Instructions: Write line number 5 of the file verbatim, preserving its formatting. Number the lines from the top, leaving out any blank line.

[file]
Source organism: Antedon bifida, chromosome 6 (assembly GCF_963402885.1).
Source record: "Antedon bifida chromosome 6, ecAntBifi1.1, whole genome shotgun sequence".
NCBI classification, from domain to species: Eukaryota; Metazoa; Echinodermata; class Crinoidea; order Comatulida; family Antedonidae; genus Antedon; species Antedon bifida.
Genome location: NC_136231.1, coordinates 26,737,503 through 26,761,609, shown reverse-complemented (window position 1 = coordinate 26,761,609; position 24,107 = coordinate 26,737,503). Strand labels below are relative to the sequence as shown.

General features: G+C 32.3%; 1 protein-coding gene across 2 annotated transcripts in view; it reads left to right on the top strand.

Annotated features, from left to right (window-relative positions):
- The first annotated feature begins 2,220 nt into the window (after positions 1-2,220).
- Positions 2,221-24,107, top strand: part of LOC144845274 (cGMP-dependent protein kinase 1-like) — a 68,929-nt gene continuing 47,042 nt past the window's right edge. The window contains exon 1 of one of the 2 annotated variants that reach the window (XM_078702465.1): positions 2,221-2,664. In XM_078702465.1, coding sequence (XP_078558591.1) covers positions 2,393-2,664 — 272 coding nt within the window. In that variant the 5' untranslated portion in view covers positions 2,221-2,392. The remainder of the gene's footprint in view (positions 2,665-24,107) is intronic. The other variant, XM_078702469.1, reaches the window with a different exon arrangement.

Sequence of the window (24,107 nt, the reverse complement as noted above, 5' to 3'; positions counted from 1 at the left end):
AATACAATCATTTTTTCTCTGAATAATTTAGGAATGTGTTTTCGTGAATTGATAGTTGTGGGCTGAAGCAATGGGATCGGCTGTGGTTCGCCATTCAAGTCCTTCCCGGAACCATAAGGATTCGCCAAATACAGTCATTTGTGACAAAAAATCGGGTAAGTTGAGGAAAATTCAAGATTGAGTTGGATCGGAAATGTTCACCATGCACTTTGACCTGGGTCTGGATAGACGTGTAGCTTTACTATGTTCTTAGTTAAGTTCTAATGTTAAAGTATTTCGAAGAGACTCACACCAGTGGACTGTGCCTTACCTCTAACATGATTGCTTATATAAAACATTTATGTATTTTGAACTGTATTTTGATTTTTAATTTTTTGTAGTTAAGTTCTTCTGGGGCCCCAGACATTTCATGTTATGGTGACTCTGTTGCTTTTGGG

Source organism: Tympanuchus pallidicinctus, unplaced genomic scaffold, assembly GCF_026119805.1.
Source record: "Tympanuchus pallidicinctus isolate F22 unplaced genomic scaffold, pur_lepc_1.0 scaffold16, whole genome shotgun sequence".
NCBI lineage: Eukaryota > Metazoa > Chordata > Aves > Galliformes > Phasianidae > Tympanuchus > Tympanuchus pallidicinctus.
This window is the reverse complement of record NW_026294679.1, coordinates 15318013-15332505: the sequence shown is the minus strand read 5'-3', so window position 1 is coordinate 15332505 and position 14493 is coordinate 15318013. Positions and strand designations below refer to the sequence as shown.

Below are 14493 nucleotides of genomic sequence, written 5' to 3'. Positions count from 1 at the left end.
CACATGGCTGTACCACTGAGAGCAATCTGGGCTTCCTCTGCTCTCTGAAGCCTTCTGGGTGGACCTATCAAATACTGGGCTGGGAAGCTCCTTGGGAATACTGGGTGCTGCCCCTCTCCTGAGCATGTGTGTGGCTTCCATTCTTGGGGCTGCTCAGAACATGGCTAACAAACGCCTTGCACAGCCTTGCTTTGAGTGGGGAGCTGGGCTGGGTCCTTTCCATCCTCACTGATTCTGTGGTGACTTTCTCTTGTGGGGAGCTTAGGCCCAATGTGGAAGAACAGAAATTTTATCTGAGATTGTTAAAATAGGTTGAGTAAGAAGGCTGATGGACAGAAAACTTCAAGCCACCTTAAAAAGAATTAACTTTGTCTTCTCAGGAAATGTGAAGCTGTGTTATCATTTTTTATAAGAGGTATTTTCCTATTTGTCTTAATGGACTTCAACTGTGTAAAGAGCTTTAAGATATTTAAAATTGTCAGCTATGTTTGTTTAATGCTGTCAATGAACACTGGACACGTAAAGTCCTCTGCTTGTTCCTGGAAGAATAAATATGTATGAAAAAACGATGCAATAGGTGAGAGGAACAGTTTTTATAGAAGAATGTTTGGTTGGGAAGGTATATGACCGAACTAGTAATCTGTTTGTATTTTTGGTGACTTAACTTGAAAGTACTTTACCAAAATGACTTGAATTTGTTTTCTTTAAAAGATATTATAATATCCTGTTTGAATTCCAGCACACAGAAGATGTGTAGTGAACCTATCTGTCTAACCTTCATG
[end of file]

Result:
General features: G+C 32.3%; 1 protein-coding gene across 2 annotated transcripts in view; it reads left to right on the top strand.